‘12 Years a Slave’ horrifically upsetting, but must be seen
The stunning acting in “12 Years a Slave” – especially the award-caliber performances by Chiwetel Ejiofor and Lupita Nyong’o – is second to none. Writer John Ridley and director Steve McQueen have crafted a modern classic that has both a poetically beautiful visual style and a gut-punching sense of realistic immediacy.
Before the Civil War, a free black man named Solomon Northup (Ejiofor) living with his family in upstate New York and making a living as a musician is kidnapped and sold into slavery in the South. He is passed as property from distant salesman (Paul Giamatti) to a gentleman (Benedict Cumberbatch) to an angry sadist (Michael Fassbender). Paul Dano and Fassbender will stick in your mind as two of film history’s nastiest movie villains, and Nyong’o leaves a searing impression as a determined, long-suffering slave named Patsey.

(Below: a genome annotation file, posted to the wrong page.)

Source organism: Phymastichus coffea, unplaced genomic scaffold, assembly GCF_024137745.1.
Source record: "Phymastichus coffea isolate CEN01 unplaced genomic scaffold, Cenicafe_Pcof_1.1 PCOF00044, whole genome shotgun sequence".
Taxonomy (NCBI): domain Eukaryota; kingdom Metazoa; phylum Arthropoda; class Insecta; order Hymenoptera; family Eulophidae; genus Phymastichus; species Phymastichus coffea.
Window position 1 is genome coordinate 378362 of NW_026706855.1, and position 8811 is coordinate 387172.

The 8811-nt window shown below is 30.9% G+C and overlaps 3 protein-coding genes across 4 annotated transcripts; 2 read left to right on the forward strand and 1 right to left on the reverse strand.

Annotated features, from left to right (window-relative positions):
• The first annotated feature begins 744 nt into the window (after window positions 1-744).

The hateful violence is upsetting, but more horrific still is that the film is based on the memoir of the real Northup, who endured the physical and psychological torture for more than a decade. A film this intense demands to be viewed and discussed, and it won’t let you get away without being moved.